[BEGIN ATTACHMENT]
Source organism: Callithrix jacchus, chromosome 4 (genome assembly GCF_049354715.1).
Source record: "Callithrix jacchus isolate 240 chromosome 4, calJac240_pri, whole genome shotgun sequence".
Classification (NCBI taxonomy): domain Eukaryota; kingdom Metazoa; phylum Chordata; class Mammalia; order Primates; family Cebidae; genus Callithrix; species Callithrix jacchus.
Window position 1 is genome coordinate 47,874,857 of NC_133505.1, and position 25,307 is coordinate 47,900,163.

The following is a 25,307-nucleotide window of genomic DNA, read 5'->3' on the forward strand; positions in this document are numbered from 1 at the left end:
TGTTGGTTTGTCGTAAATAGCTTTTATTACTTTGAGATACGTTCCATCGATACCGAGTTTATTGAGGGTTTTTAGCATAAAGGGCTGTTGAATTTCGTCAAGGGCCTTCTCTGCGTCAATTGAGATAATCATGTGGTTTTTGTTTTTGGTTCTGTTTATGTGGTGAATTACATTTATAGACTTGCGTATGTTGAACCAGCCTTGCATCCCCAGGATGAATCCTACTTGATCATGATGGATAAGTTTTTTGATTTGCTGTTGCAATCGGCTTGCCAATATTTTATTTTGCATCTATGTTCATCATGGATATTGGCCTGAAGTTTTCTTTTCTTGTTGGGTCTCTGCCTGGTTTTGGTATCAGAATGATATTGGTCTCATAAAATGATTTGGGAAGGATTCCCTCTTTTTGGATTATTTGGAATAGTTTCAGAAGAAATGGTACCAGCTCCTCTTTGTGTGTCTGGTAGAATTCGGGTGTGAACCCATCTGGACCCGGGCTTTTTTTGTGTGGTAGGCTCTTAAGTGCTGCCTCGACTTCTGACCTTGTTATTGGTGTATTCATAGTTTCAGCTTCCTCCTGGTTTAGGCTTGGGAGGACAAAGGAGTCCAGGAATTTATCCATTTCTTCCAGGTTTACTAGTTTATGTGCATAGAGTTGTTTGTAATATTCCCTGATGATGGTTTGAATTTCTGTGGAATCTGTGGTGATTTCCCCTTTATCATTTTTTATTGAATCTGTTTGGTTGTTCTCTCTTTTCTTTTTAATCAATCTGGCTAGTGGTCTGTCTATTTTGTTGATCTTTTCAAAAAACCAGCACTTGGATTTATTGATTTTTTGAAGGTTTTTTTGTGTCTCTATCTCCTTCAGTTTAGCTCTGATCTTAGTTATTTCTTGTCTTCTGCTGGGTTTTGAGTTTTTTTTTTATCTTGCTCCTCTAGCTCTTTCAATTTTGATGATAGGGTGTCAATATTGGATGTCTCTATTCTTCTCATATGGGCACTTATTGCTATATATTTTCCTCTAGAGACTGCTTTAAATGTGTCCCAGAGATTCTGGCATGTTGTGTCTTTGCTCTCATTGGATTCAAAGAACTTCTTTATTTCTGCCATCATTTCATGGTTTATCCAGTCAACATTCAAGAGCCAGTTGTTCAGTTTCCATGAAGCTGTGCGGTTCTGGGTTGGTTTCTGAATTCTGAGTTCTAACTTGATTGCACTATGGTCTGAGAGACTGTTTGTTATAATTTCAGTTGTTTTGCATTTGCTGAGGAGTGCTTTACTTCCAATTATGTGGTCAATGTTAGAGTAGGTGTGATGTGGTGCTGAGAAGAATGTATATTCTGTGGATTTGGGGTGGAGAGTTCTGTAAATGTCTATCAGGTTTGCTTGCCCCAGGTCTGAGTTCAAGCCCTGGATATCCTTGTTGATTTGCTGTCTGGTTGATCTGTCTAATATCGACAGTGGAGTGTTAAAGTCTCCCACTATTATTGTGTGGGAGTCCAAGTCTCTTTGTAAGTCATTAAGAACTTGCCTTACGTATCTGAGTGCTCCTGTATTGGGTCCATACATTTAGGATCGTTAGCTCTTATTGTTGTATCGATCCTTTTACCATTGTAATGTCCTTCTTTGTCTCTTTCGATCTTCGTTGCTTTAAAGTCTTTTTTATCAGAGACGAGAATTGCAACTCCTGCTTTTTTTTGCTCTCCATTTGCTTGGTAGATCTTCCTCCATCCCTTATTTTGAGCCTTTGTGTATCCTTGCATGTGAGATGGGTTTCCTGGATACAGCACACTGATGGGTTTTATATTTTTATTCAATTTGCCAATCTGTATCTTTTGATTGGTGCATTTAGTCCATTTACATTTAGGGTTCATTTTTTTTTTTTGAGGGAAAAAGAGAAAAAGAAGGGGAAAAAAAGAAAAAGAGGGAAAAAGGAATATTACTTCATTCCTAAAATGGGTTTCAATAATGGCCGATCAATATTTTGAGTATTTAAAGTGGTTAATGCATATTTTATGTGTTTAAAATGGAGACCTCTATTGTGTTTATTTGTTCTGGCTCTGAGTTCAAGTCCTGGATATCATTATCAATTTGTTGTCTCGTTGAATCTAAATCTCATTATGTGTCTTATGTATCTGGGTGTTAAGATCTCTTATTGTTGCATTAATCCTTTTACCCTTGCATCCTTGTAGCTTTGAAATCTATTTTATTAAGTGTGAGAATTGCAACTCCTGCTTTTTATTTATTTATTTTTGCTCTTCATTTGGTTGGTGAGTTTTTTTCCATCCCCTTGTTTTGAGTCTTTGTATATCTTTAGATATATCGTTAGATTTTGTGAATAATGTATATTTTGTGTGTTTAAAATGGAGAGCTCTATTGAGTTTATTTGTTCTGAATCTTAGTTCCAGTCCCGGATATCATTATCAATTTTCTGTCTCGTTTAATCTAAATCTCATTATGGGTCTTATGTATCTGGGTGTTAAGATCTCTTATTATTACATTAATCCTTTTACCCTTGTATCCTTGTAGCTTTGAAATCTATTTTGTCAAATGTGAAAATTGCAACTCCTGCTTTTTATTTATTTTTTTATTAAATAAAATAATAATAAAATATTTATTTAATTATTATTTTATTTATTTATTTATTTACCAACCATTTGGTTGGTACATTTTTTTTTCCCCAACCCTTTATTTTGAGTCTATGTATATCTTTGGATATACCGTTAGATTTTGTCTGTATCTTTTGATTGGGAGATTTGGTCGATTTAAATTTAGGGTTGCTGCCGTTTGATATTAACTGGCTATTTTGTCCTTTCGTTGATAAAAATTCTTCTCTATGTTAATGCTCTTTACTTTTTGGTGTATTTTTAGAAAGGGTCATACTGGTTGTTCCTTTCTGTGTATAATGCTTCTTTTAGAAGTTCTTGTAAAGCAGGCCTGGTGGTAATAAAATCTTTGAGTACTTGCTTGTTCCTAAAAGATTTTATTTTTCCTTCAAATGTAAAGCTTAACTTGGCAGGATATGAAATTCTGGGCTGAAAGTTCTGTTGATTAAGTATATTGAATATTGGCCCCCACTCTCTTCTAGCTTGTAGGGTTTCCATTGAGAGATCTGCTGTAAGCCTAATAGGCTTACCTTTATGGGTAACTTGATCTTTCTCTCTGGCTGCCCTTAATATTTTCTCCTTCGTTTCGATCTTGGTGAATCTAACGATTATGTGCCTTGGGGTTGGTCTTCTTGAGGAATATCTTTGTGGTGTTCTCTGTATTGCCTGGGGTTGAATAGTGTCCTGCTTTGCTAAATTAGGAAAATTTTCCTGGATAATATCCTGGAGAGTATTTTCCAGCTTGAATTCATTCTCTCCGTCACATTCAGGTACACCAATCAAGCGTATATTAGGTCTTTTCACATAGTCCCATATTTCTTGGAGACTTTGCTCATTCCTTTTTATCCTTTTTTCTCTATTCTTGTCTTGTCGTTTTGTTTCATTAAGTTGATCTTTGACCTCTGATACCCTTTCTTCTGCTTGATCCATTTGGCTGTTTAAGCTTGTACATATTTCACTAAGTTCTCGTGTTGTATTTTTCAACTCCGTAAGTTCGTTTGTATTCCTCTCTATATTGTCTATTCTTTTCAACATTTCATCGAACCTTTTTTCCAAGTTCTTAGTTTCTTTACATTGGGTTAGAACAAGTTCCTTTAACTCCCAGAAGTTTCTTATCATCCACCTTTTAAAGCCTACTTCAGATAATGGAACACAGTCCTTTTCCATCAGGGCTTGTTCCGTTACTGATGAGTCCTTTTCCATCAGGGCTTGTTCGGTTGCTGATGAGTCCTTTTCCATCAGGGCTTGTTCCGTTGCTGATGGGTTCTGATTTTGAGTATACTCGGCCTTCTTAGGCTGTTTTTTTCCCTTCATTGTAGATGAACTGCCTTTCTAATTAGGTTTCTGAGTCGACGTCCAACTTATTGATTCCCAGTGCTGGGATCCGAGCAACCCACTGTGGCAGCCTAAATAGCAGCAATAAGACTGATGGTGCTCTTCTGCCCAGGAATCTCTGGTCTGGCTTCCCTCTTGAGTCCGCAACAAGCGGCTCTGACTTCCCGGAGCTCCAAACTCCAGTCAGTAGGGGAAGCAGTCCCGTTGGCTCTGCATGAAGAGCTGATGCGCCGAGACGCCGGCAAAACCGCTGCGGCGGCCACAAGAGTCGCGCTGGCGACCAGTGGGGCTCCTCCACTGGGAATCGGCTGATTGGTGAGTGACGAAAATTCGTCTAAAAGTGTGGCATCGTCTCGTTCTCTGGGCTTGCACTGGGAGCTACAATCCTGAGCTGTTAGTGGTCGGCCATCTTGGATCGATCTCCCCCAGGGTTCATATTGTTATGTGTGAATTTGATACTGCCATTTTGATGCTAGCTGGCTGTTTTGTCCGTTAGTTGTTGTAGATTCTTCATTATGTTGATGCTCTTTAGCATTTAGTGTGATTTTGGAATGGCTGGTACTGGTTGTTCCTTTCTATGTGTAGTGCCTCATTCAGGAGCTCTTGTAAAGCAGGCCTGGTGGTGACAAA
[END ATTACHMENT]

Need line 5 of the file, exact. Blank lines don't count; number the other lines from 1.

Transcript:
The following is a 25,307-nucleotide window of genomic DNA, read 5'->3' on the forward strand; positions in this document are numbered from 1 at the left end: